The Anglo-Saxon Chronicle, under the year 827 (for 829), states that:

… King Egbert subdued the kingdom of the Mercians, and all that was south of the Humber, and he was the eighth king who was Bretwalda.[*] The first was Ælle, king of the South Saxons [477?–514?], who had thus much sway; the second was Ceawlin, king of the West Saxons [560?–591?]; the third was Æthelberht, king of the people of Kent [560?–616]; the fourth was Rædwald, king of the East Angles [599?–624?]; the fifth was Edwin, king of the Northumbrians [616–633]; the sixth was Oswald, who reigned after him [634–642]; the seventh was Oswiu, Oswald’s brother [642–670]; the eighth was Egbert, king of the West Saxons [802–839].

The anonymous West Saxon author of this Chronicle entry has taken his list of the seven Bretwaldas prior to Egbert from Bede. Bede, however, makes no mention of the word Bretwalda, nor, indeed, any other title:

He [Æthelberht] was the third of the English kings who ruled over all the southern provinces that are divided from the northern by the river Humber and the borders contiguous to it; but the first of all that ascended to the heavenly kingdom. The first who had the like sovereignty was Ælle, king of the South Saxons; the second, Cælin, king of the West-Saxons, who, in their own language, is called Ceawlin; the third, as has been said, was Æthelberht, king of the people of Kent; the fourth was Rædwald, king of the East Angles, who, even in the life-time of Æthelberht, had been acquiring the leadership for his own race. The fifth was Edwin, king of the Northumbrian nation, that is, of those who live in the district to the north of the river Humber; his power was greater; he ruled over all the inhabitants of Britain, both English and Britons, except only the people of Kent; and he reduced also under the dominion of the English, the Mevanian Islands of the Britons [Anglesey and the Isle of Man], lying between Ireland and Britain; the sixth was Oswald, the most Christian king of the Northumbrians, whose kingdom was within the same bounds; the seventh, his brother Oswiu, ruled over a kingdom of like extent for a time, and for the most part subdued and made tributary the nations of the Picts and Scots, who occupy the northern parts of Britain …
Historia Ecclesiastica II, 5

So the defining characteristic of these kings is evidently that they exercised overlordship of all Anglo-Saxon provinces south of the Humber, though Bede then proceeds to make Kent an exception in the case of the Northumbrian kings. Also, Bede states that, at the time of his writing (731), the:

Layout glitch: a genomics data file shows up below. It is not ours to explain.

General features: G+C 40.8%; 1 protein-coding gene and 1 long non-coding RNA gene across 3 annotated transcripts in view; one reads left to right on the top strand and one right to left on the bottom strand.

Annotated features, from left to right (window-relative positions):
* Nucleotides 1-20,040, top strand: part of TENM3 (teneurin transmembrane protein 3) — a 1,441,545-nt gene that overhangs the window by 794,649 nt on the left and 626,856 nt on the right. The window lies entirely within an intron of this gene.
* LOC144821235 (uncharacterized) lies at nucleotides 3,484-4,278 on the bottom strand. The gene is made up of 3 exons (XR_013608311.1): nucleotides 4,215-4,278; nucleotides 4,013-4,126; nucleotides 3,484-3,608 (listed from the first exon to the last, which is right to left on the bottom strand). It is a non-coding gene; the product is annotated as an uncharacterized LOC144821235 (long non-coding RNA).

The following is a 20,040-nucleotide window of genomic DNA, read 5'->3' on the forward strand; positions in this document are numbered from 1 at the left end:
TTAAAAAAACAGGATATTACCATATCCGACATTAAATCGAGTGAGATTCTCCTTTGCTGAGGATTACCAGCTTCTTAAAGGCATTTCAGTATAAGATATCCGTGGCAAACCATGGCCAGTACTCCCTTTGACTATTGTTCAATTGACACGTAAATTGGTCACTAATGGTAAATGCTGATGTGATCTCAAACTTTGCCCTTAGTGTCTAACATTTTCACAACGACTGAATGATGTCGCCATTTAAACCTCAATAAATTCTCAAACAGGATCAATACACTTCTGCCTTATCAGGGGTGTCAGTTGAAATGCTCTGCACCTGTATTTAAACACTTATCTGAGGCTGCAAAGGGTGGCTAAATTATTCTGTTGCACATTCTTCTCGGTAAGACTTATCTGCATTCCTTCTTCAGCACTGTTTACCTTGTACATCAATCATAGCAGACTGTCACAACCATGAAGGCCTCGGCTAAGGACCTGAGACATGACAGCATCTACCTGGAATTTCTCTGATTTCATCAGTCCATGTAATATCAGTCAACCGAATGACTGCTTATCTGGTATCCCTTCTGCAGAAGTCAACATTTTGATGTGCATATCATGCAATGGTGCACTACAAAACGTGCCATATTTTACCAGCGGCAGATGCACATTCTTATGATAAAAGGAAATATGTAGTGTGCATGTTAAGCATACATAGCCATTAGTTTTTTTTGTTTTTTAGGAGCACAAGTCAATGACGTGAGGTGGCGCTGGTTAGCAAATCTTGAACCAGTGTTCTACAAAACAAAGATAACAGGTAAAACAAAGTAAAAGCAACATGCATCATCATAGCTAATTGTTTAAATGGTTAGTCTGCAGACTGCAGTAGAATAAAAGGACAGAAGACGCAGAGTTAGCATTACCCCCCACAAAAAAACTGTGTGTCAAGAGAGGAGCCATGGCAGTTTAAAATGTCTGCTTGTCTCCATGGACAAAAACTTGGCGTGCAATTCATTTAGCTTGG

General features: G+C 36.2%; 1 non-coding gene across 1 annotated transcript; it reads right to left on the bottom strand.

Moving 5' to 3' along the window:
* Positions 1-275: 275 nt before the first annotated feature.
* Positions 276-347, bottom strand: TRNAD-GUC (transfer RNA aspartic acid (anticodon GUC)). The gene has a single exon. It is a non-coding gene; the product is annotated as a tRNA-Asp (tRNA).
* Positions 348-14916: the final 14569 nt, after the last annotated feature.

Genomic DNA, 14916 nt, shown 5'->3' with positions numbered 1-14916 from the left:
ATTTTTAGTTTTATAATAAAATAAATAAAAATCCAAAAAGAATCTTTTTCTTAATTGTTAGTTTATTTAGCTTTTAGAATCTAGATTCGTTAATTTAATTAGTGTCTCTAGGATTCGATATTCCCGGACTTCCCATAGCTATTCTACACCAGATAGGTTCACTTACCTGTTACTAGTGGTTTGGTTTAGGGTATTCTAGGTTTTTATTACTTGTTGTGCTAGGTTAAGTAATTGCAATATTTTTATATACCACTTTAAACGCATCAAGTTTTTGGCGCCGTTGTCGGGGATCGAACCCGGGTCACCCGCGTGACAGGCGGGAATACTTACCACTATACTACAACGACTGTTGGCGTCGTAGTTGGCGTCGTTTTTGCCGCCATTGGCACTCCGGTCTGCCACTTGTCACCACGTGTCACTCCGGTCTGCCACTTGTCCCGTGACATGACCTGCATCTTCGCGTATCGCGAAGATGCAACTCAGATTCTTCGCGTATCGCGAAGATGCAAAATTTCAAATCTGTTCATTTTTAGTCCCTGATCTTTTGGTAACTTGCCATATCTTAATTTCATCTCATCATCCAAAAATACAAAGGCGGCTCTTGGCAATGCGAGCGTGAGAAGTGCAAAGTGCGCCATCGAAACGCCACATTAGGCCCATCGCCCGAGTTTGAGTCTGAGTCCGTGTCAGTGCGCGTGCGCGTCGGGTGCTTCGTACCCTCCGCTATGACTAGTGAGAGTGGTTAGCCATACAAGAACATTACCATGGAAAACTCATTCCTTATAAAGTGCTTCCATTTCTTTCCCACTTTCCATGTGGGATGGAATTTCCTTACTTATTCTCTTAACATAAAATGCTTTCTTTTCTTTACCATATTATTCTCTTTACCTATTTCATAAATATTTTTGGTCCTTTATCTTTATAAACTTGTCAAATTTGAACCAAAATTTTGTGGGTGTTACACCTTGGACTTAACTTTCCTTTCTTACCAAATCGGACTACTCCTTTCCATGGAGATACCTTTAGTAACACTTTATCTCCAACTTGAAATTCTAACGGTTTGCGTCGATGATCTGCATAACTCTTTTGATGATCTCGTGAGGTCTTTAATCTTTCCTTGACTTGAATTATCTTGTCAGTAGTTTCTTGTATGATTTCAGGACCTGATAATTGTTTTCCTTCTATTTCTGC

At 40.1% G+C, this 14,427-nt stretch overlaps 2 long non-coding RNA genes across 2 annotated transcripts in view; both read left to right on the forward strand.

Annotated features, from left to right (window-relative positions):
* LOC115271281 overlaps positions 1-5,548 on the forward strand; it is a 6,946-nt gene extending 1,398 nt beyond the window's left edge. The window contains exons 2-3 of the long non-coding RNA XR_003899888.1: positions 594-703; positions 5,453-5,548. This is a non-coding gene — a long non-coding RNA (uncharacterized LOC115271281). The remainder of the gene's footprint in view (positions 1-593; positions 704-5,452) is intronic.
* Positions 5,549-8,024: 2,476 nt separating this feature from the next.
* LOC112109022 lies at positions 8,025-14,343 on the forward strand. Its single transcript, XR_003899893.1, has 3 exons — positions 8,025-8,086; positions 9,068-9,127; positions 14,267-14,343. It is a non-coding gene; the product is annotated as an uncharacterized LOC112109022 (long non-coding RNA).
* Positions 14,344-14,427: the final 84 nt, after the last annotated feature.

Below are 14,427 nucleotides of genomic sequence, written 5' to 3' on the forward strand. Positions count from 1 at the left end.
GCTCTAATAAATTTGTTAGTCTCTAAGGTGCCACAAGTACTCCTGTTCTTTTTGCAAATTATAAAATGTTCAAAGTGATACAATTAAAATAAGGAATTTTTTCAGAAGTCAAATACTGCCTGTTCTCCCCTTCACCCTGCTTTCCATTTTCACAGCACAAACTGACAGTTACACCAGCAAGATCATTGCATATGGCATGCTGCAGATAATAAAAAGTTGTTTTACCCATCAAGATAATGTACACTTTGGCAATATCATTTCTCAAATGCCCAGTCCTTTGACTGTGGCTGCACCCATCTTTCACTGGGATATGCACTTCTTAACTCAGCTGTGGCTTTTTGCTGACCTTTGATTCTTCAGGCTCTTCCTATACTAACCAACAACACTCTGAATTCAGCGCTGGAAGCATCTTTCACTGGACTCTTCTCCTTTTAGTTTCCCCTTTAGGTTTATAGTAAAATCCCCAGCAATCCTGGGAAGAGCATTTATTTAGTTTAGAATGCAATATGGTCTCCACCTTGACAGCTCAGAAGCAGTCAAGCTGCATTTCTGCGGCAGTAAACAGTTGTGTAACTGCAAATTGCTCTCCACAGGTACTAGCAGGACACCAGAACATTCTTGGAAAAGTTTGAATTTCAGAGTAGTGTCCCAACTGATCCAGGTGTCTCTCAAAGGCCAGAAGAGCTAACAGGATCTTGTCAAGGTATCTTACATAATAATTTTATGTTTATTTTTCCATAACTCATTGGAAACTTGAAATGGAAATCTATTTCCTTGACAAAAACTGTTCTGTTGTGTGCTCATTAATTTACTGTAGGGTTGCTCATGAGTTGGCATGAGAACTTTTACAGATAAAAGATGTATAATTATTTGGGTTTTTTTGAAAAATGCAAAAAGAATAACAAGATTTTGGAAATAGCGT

… southern provinces, as far as the boundary formed by the river Humber, with their several kings, are subject to Æthelbald, king of the Mercians.
Historia Ecclesiastica V, 23

Yet Æthelbald (r.716–757) is not included in Bede’s list, nor Æthelbald’s predecessor, Wulfhere (r.658–675), who might be supposed to have fitted the bill. In the period after Bede’s death, the Chronicle doesn’t consider Offa of Mercia (r.757–796) to be suitably qualified to add to the list. Just what constitutes a Bretwalda is, therefore, not easy to state categorically, and is a subject of continuing scholarly debate.

Anglo-Saxon Chronicle adapted from the translation of Benjamin Thorpe
Bede Historia Ecclesiastica Gentis Anglorum adapted from the translation of A.M. Sellar

Actually, the form Bretwalda only appears in Manuscript A, the oldest copy of the Chronicle (and hence is the form usually adopted by modern writers). In fact, the scribe first wrote Bretwala, and then inserted the d between the l and the a above the line, which does not inspire confidence in his transcription of the word. The other manuscripts have variations of the form Brytenwalda.[*] The word element, walda, means ‘ruler’ (from wealdan, ‘to rule, govern’, source of modern English ‘to wield’). Bretwalda is translated as ‘Britain-ruler’, i.e. ‘ruler of Britain’. Brytenwalda could also mean ‘ruler of Britain’, but could possibly have the meaning ‘wide-ruler’, i.e. ‘ruler over a wide area’ (but no claim to the whole of Britain).[*]
In a 12th century Winchester cartulary (British Library Add. MS 15350) there is a faked charter (S427) of King Athelstan (r.924–939) which appears in both Latin and Old English versions. In Latin Athelstan is styled rex et rector totius huius britannie insule (‘king and ruler of all this island of Britain’); in Old English he is ongol saxna cyning 7 brytæn walda eallæs ðyses Iglandæs (‘king of the Anglo-Saxons and Bretwalda of all this island’).
Simon Keynes* explains: “The element bryten certainly could in these cases be the noun meaning ‘Britain’, in which case Brytenwealda would mean precisely ‘ruler of Britain’; the form in [Manuscript] C, with -anwealda, would then give the meaning ‘sole ruler of Britain’. On the other hand, the first element might be the adjective bryten (from the verb breotan, meaning ‘to break, disperse’), often used in poetic compounds to denote the wide or general dispersion of the noun that it qualifies; so that just as bryten-rice means an extensive kingdom, and bryten-grund the wide expanse of the earth, so too does bryten-cyning mean a king whose authority was widely extended.”
* ‘Rædwald the Bretwalda’, in Voyage to the Other World: the Legacy of Sutton Hoo (1992), p.111.
Manuscript B has Bryten walda.
Manuscript C has Bretenanwealda.
Manuscripts D and E have Bryten wealda.
Manuscript F has Bryten weald.
Anglo-Saxon charters are referred to by their number in Sawyer’s catalogue.
Available online: The Electronic Sawyer.